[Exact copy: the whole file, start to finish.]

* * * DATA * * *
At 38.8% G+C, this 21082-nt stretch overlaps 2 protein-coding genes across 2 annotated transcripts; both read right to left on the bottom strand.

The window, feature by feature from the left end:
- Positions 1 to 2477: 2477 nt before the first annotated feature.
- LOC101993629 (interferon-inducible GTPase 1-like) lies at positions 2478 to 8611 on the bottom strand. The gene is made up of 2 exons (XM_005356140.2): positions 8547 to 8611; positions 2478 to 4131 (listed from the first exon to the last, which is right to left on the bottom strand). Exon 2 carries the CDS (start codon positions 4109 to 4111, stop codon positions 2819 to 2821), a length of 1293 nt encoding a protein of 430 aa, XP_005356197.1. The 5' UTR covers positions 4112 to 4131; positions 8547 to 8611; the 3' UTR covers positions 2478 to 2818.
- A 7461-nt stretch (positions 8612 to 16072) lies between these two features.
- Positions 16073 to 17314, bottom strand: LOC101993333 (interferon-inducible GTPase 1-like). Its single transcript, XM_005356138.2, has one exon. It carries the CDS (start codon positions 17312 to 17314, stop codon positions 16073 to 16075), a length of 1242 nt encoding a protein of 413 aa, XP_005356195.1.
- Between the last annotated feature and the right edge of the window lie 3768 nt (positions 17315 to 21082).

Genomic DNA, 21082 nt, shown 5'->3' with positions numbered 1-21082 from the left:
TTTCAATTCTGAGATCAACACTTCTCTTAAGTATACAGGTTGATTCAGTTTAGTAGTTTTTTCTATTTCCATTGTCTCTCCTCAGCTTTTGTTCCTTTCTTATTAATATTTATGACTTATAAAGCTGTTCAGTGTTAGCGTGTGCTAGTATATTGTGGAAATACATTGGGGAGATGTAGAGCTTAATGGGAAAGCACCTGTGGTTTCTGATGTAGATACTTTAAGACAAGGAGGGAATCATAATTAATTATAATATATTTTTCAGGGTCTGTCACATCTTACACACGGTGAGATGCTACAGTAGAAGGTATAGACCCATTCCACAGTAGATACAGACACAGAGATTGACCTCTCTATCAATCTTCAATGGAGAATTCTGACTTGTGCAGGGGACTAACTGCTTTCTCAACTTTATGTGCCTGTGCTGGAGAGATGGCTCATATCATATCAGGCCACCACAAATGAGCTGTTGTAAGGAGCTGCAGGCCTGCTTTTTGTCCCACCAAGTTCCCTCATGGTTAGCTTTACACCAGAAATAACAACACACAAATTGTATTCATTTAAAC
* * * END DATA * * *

At 38.8% G+C, this 21082-nt stretch overlaps 2 protein-coding genes across 2 annotated transcripts; both read right to left on the bottom strand.

The window, feature by feature from the left end:
- Positions 1 to 2477: 2477 nt before the first annotated feature.
- LOC101993629 (interferon-inducible GTPase 1-like) lies at positions 2478 to 8611 on the bottom strand. The gene is made up of 2 exons (XM_005356140.2): positions 8547 to 8611; positions 2478 to 4131 (listed from the first exon to the last, which is right to left on the bottom strand). Exon 2 carries the CDS (start codon positions 4109 to 4111, stop codon positions 2819 to 2821), a length of 1293 nt encoding a protein of 430 aa, XP_005356197.1. The 5' UTR covers positions 4112 to 4131; positions 8547 to 8611; the 3' UTR covers positions 2478 to 2818.
- A 7461-nt stretch (positions 8612 to 16072) lies between these two features.
- Positions 16073 to 17314, bottom strand: LOC101993333 (interferon-inducible GTPase 1-like). Its single transcript, XM_005356138.2, has one exon. It carries the CDS (start codon positions 17312 to 17314, stop codon positions 16073 to 16075), a length of 1242 nt encoding a protein of 413 aa, XP_005356195.1.
- Between the last annotated feature and the right edge of the window lie 3768 nt (positions 17315 to 21082).

Genomic DNA, 21082 nt, shown 5'->3' with positions numbered 1-21082 from the left:
TTTCAATTCTGAGATCAACACTTCTCTTAAGTATACAGGTTGATTCAGTTTAGTAGTTTTTTCTATTTCCATTGTCTCTCCTCAGCTTTTGTTCCTTTCTTATTAATATTTATGACTTATAAAGCTGTTCAGTGTTAGCGTGTGCTAGTATATTGTGGAAATACATTGGGGAGATGTAGAGCTTAATGGGAAAGCACCTGTGGTTTCTGATGTAGATACTTTAAGACAAGGAGGGAATCATAATTAATTATAATATATTTTTCAGGGTCTGTCACATCTTACACACGGTGAGATGCTACAGTAGAAGGTATAGACCCATTCCACAGTAGATACAGACACAGAGATTGACCTCTCTATCAATCTTCAATGGAGAATTCTGACTTGTGCAGGGGACTAACTGCTTTCTCAACTTTATGTGCCTGTGCTGGAGAGATGGCTCATATCATATCAGGCCACCACAAATGAGCTGTTGTAAGGAGCTGCAGGCCTGCTTTTTGTCCCACCAAGTTCCCTCATGGTTAGCTTTACACCAGAAATAACAACACACAAATTGTATTCATTTAAAC